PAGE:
Those two examples are probably the most common grammatical errors, as spoken. “I seen” also carries over into written statements. Speech “habits” like Ummm, or “You know” are likely more noticeable but often are just used habitually. They are probably not officially grammatical errors but rather just speech habits used to help us collect our thoughts, you know. That “you know” I just used is another. Being very conscious of speaking habits like that when I was lecturing to a class, and in an attempt to correct myself to prevent doing that, I challenged my students to monitor the frequency of repeating a term or phrase several times and to let me know if I was doing it. Some took that as a challenge, hoping for extra credit points, but I sincerely hope that it did not distract them from the materials being taught.

Somewhere along the line, someone should have been correcting those spoken grammar mistakes. I know, we all think it’s rude to point out those errors. If picked up on early in life, perhaps those habitual errors could have been corrected. I pride myself on my grammar and vocabulary, but to this day still make mistakes. One such mistake, pointed out to me during my high school days 60 years ago, was instrumental in showing the importance of learning the words, and proper use of them. I was visiting our school nurse Mrs. Lillian Norton, having gone there for some ailment or other. I can’t remember what I was talking about but I used the word “Infamous” and pronounced it as “in famous” with the “A” pronounced as a “long vowel sound”. The nurse pointed out my error and suggested the correct pronunciation “infamous” with the “a” vowel as a soft vowel. I guess you could call that a “soft vowel movement”.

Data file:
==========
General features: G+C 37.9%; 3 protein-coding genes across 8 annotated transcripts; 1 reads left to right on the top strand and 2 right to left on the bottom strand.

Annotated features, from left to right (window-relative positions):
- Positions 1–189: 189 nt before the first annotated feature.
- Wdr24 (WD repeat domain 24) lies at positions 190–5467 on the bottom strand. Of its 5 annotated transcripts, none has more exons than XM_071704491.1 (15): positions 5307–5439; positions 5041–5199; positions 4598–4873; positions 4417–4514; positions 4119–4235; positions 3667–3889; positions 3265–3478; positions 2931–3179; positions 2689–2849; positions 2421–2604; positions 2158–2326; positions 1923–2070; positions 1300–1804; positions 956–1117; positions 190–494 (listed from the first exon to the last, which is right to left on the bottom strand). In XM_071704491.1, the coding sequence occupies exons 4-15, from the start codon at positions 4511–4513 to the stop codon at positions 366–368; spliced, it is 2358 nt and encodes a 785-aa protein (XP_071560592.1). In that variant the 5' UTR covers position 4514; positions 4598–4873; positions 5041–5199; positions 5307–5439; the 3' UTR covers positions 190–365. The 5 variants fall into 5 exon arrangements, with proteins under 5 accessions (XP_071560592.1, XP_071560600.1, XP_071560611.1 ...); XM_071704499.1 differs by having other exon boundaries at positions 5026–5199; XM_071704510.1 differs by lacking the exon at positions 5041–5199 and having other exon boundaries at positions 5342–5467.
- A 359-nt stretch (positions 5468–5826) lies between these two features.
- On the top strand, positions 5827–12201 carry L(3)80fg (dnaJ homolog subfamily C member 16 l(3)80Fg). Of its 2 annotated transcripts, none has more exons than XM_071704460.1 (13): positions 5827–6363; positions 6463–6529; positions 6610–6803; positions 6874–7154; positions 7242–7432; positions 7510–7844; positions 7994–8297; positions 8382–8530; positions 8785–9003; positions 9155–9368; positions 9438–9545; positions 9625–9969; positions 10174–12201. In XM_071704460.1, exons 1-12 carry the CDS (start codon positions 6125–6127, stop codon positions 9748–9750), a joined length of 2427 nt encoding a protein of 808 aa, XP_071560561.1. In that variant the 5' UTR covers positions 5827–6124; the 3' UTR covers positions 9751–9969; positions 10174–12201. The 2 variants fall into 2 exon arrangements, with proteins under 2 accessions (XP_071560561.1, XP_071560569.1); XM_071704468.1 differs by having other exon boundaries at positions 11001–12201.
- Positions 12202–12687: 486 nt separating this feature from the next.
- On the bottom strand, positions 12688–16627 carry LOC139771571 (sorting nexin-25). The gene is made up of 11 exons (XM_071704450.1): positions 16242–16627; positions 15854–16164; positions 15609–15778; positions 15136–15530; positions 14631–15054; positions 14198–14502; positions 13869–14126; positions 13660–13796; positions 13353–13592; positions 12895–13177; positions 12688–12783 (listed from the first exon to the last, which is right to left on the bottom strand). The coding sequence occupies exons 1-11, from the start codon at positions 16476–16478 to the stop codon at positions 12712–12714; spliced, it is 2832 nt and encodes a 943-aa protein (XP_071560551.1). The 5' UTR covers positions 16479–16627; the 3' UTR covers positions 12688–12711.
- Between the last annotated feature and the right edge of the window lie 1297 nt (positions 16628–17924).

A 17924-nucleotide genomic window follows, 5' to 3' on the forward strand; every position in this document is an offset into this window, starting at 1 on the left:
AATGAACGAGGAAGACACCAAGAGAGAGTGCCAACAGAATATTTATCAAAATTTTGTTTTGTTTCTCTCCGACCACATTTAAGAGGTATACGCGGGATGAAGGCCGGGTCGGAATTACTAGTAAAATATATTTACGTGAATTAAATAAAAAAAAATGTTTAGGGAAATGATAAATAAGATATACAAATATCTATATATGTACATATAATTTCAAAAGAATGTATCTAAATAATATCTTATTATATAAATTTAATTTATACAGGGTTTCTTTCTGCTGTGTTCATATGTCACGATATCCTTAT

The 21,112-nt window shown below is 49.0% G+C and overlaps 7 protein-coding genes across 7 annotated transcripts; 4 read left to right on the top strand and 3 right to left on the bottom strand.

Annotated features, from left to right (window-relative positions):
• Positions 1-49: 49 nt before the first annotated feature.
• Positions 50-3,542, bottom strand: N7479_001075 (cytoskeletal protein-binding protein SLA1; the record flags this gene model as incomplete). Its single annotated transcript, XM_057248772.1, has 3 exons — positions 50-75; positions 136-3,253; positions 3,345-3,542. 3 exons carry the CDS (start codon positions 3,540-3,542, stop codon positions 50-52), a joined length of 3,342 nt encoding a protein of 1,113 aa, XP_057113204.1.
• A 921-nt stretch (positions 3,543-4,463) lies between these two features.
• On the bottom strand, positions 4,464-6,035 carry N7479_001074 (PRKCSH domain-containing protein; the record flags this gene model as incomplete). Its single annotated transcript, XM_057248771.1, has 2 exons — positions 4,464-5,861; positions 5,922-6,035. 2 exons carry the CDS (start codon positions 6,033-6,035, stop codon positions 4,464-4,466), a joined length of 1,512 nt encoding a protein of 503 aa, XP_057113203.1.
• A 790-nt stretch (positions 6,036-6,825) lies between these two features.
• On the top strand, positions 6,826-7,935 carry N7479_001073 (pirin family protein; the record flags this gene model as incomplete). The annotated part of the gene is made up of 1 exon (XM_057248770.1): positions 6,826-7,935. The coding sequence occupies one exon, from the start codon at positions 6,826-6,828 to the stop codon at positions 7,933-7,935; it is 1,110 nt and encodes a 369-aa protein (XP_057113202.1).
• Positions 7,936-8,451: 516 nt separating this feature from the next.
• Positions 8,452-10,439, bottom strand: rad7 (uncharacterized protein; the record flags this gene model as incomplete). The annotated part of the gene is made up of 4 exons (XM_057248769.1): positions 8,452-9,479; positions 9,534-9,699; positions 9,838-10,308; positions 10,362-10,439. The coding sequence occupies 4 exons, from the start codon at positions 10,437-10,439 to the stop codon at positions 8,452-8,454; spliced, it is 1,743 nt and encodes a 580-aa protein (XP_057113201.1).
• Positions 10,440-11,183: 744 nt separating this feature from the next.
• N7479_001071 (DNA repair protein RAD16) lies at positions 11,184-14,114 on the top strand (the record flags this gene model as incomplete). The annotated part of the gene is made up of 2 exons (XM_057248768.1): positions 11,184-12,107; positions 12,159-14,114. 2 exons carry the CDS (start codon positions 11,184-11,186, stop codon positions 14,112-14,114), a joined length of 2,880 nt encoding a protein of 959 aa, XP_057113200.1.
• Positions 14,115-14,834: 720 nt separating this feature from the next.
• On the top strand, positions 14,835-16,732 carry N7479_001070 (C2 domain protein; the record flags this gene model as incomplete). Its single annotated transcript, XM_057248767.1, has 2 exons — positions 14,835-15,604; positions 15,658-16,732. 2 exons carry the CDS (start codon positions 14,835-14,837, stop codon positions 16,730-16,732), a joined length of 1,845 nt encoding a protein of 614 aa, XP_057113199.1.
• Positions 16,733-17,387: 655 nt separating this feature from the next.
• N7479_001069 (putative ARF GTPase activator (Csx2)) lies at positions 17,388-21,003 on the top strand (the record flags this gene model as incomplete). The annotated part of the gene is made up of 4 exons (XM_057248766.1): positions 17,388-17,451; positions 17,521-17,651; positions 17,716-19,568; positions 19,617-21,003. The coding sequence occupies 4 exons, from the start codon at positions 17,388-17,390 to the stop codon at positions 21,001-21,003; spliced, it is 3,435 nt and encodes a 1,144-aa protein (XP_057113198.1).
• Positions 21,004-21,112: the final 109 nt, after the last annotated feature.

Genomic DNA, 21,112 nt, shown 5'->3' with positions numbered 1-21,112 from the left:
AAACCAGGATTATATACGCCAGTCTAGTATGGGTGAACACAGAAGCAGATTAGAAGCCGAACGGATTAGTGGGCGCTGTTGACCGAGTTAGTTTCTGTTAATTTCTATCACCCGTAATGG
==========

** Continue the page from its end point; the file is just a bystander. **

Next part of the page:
The major component of the difficulty and challenges of our language is mostly hidden when used in verbal speech. There are so many words that sound the same but are spelled differently. They are called Homophones (I had to look up the term to be sure). Adding to that problem are the words that are are spelled the same but are pronounced differently? They are called Homographs. Good or bad I guess, both of these types of words with similarity, usually have different meanings. I do not envy anyone trying to learn our language or teach it.